Selma Lagerlöf: How She Save Her Fan’s Life From the Nazis

Sometimes, reaching out to your mentors could save your life.

When she was 15, Nelly Sachs, a young Jewish girl from Berlin received a poetry book by esteemed Swedish writer Selma Lagerlöf, the author of Nils Holgersson, and the first woman to win the Nobel Prize in Literature. She was starstruck. She wrote to Lagerlöf telling her that after reading her book – she decided that she too would like to be a poet when she grows up.

Astoundingly, Lagerlöf responded and thanked her for the letter. They kept corresponding for several years, and when the teenager was 21, Sachs published her first poetry book. Lagerlöf’s influence was evident in every word, image and motif in the book.

When Sachs sent Lagerlöf, a signed copy, the Nobel laureate replied back “Thank you very much for your lovely book! I couldn’t have done it better myself!”

Selma Lagerlöf

Cut to 1938.

Sachs was still in Berlin and was scared for her life.

The days were the days following the aftermath of Kristallnacht in Germany, and Nelly Sachs, who lived with her mother, feared for her life and wanted to escape.

However, then as now she was trapped: she did have a a foreign citizenship, which made immigrating almost impossible.

Desperate for her life, she had an idea: what if Selma Lagerlöf could help her receive immigration permit to Sweden.

She wrote her old idol in desperation begging her to save her life. “I would be grateful with every fibre of my being for the smallest chance to live”, she wrote to Lagerlöf.

To say that it was an audacious request is to put it mildly.

Quite frankly, it was an extraordinary request from Lagerlöf, who had never met Sachs in person, hasn’t corresponded with her in years, and was also in her 80s and in declining health.

But for Sachs it was a matter of life and death. Aside from the letter, Sachs also sent one of her German friends – who was Aryan and could therefore enjoy traveling privileges that she lacked – to Lagerlöf’s home.

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Lagerlöf did not stay indifferent to her old fan’s plea.

She appealed to the Swedish royal family and used her influence to sway them .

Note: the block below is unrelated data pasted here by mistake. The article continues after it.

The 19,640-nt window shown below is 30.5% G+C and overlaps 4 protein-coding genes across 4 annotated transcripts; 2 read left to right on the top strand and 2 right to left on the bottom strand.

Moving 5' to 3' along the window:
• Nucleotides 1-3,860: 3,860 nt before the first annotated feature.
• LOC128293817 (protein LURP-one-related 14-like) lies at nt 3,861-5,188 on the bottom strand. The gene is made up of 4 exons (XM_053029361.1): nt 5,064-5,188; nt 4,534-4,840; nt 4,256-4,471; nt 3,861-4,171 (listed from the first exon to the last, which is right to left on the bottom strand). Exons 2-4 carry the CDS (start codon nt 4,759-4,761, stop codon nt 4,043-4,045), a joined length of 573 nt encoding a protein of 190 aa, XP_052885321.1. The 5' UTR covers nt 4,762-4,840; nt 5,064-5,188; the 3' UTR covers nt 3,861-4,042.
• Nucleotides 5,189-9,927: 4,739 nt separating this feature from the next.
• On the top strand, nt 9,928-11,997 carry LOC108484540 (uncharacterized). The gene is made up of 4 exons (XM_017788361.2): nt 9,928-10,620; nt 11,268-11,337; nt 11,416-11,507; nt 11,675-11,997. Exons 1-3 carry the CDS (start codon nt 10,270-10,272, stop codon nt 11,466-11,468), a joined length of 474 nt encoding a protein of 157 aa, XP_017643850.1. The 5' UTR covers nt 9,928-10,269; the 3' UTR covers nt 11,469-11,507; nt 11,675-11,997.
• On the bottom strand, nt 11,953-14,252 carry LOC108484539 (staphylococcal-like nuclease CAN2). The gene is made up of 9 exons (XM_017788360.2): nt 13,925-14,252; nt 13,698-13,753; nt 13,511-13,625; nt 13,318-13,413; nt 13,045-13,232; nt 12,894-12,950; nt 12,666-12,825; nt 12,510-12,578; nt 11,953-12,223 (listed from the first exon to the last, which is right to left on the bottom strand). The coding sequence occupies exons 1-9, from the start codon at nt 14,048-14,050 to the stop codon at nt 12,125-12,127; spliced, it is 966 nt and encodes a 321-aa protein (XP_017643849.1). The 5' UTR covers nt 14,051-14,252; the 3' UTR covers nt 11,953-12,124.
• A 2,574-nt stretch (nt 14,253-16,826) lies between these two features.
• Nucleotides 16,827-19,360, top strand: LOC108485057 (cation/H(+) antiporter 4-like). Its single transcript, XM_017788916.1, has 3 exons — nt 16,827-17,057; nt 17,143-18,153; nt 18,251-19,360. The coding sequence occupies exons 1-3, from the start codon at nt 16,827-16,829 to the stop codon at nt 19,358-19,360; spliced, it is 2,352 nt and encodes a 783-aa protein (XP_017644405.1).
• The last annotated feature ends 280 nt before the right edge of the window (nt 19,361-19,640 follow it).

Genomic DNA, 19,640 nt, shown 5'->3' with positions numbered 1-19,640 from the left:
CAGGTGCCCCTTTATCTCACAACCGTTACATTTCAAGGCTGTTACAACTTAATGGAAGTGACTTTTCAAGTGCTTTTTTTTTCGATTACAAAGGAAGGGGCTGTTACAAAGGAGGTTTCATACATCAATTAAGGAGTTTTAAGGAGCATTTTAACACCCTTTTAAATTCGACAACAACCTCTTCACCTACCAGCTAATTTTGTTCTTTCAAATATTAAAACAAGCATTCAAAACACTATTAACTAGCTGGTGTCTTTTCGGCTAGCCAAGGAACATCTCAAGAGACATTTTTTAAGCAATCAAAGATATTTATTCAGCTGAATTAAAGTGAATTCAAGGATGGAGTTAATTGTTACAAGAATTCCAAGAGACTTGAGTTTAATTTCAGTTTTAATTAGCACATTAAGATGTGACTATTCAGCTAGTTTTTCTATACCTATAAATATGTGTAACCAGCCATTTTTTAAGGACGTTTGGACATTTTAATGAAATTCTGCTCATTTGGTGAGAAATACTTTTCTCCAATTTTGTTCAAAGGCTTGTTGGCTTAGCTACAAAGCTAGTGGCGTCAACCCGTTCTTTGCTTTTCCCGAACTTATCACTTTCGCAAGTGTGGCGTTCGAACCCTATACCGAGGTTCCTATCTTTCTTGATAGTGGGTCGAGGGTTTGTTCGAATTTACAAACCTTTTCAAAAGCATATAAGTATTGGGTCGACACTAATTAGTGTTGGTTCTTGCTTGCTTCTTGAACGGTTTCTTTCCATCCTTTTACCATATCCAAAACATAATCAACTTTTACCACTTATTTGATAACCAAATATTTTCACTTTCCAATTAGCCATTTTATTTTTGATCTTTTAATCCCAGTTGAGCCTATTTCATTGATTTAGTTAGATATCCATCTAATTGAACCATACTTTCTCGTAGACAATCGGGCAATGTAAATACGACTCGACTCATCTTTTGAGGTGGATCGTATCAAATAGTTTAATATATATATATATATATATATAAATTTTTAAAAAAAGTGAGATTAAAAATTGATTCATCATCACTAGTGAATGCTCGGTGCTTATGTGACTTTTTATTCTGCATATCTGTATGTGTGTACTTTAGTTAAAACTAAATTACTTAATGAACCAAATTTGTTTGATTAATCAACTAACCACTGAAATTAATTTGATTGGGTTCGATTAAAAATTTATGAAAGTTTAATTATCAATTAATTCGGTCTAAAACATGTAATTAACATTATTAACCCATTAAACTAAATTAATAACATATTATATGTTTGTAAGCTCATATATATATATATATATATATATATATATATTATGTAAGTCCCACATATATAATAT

In the end, the Swedish royal family agreed to grant the young poet and her mother the special immigration permit.

It didn’t happen overnight, and by the time all the documents were approved it took almost two years.

When Sachs and her mother finally arrived in Stockholm, it was May 1940. Lagerlöf had passed away two months earlier, and her neighboring countries – Denmark and Norway – were already under Nazi occupation.

She and her mother found themselves in a foreign country alone. They lived in a small apartment in Stockholm, not knowing anyone, and Sachs supported herself with occasional translation work.

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When World War II ended, and Sachs learned about the destruction of European Jewry, she suffered a nervous breakdown that took her a couple of years to recover from.

Following the destruction of European Jewry, her poetry changed dramatically.

From poetry that mainly dealt with nature, she began to write about the destruction of the Jewish people and incorporated religious and Kabbalistic motifs into her poems.

In 1966, 26 years after she arrived in Lagerlöf’s home country thanks to her, she was also awarded the Nobel Prize in Literature.

That same year, the Nobel Prize in Literature was awarded to two people: Shai Agnon and Nelly Sachs.

Before the ceremony, she said, “Agnon represents Israel and the future of the Jewish people, and I represent the tragedy of the Jewish people.” Israel was really excited (and rightly so!) about the first Nobel Prize awarded to an Israeli (Agnon), and Sachs’ win as overshadowed.

During her acceptance speech she said, “From a young age, I was so fortunate to exchange letters with Selma Lagerlöf… Through her, I learned to love her culture and her country… For me, my fairy tale became reality.” The letter Sachs wrote to Lagerlöf pleading for her life, is now on display in Stockholm.

Sometimes, reaching out to your idols could help not only advance your career – but also end up saving your life.

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